India's Supreme Court has recognized the country's transgender community as a third gender. Activist Mohsin Sayeed tells DW the verdict is a step forward for all of South Asia but warns against complacency.
On Tuesday, April 15, India's highest court said the South Asian nation's transgender community would from now on be treated as a third gender, which is neither male nor female. The ruling has paved the way for equal rights for India's three-million-strong transgender community. The Indian Supreme Court also said that the transgender members of society will be given access to public social welfare schemes which are offered to other minority groups.
Transgender people are called "hijras" in Hindi. The term is loosely used for transgender men and women, eunuchs, transvestites, and also for natural intersex people and male cross-dressers.
Pakistani rights activist, Mohsin Sayeed, who has been campaigning for equal rights for transgender people, gays, lesbians and bisexuals for many years, hailed the Indian court's ruling in a DW interview. The expert, however, says a lot more needs to be done to improve the situation of the transgender community in South Asia.
DW: India now officially recognizes the third gender. Will the court ruling help change attitudes towards the country's transgender community?
Mohsin Sayeed: The verdict is definitely revolutionary in spirit. We must not forget that India has a very progressive constitution, which guarantees freedom of expression and equal rights to people of all faiths. But we also know that not everything enshrined in the constitution is practiced in India. Also, it is the same court which in 2009 repealed a British colonial era law banning gay sex and then reinstated it last year. So, it is one step forward and two steps back.
What hurdles - other than legal impediments - do transgender people face in South Asian countries ?
The Indian court's ruling does not mean that the people's attitudes towards the transgender community will change overnight. It will take a lot of time. In the entire South Asian region, discrimination against the transgender people is deeply ingrained in people's minds. They are economically and socially marginalized, and are not even treated as humans. In Pakistan, for instance, five years ago, the Supreme Court allowed transgender individuals the right to have national identity cards. Can you imagine this? Prior to that, they could not travel; they could not have passports, and they were not eligible for any kind of job. They still don't get respectable jobs, and are forced to beg on streets or become prostitutes. These "hijras" live in ghettos because they can't live in normal neighborhoods.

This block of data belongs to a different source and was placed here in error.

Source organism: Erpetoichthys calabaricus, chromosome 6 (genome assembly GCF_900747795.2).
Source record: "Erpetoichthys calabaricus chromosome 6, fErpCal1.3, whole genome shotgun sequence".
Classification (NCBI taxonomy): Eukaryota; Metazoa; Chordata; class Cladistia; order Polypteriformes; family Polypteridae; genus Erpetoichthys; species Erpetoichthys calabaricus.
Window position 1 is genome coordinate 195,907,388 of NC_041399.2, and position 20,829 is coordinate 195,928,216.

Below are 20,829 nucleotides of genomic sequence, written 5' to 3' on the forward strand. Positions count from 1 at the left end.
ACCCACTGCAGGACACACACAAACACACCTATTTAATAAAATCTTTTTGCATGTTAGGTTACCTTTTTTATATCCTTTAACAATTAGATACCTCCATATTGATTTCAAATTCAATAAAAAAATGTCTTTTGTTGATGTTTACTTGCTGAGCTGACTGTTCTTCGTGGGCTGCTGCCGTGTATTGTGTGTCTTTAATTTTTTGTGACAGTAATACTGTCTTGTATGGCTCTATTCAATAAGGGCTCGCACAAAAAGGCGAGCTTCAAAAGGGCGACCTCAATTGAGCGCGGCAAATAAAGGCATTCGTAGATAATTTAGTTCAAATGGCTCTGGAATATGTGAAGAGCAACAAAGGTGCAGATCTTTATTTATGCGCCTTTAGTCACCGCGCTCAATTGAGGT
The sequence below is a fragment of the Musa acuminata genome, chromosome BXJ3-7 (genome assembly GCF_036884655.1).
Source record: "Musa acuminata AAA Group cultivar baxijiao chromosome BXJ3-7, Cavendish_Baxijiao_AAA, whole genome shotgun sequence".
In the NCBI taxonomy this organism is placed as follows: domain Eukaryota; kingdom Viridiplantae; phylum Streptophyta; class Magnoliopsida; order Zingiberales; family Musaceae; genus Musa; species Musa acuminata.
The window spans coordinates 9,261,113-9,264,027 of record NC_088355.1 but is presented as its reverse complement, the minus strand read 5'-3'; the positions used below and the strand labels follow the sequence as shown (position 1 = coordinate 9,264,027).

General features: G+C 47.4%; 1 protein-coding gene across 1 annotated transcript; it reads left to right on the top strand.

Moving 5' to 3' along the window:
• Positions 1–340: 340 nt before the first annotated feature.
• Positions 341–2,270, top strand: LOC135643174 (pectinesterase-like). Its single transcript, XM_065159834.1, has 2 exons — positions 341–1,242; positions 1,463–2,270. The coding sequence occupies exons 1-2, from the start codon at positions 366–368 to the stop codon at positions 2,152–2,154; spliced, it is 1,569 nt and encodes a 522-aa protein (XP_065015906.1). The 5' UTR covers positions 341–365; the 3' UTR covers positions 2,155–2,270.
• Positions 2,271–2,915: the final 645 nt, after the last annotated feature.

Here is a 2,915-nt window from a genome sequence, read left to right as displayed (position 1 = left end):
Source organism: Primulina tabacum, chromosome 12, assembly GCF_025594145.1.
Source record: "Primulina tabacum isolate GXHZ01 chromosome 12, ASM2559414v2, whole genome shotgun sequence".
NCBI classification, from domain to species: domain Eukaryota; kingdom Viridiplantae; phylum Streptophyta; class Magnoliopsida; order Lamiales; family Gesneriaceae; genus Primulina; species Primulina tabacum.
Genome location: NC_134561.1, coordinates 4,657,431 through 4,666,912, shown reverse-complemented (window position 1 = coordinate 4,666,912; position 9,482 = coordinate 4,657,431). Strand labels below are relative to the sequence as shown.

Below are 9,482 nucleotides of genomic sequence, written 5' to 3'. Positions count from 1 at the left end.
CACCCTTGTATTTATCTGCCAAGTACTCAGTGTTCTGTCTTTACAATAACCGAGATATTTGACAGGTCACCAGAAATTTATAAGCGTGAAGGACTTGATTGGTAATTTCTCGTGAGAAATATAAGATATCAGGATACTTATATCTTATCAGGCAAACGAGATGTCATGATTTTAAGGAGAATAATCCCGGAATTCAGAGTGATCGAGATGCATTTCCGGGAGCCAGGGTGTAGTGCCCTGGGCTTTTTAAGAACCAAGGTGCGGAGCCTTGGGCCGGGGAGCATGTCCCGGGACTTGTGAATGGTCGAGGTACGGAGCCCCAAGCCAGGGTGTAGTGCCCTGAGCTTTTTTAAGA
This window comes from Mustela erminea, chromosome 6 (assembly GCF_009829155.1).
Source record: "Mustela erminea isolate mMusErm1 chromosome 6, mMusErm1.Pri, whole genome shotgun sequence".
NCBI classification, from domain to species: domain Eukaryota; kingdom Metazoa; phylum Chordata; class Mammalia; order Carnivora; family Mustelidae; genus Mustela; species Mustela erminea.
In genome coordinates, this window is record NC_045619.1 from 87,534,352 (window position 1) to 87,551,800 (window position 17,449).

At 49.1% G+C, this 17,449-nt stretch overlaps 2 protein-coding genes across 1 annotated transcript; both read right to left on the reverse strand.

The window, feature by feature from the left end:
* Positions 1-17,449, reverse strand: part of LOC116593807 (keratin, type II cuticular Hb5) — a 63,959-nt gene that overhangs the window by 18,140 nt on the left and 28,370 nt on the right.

Who do you hold responsible for this discrimination?
Everyone. All sections of society look down upon these people. People think that being a gay or a lesbian is a disease. Transgender people are considered diseased. Social, religious and economic factors contribute to these despicable attitudes.
How are members of the homosexual community treated in India and Pakistan? Is their plight different from that of the transgender people's?
They are treated equally bad. But that is a different topic. The problem is that people in South Asia cannot distinguish between gays and transgender people. Transgender individuals are believed to be gays and vice versa. This reflects the society's paranoia and hatred of the "other" - anyone who is different from the rest of the lot; anyone who is not part of the mainstream.
You campaign for the rights of transgender people in Pakistan. What can Pakistan learn from the Indian apex court's decision, and what should the activists in the Islamic country do more to help improve the status of GLBT people?
It is very important that transgender people be recognized as a third gender. Legally, it will improve their standard of living and social status. However, the issue of gays and lesbians in Pakistan should be treated differently. The gay community in Pakistan is big. Quite a lot of people now openly confess to being gay. But I think that any public camping for the rights of gays and bisexuals in Pakistan will do more harm than good.
At the moment, Pakistan is dealing with bigger problems like religious extremism, poverty, and illiteracy. Once Pakistani society reaches a level where people begin to at least talk about these issues openly, then we should carry things forward. At the moment, the movement for the gay and transsexual people's rights is dubbed as anti-Islamic. Activists risk their lives. When I write in support of transgender community, gays, and bisexuals on social media, the feedback I get from even "educated" people is totally violent and abusive. If these people react to the issue in this manner, imagine what the Taliban would do! I feel we should keep the profile of the campaign low for now. But this doesn't mean we shouldn't do anything about it.
The interview was conducted by Shamil Shams.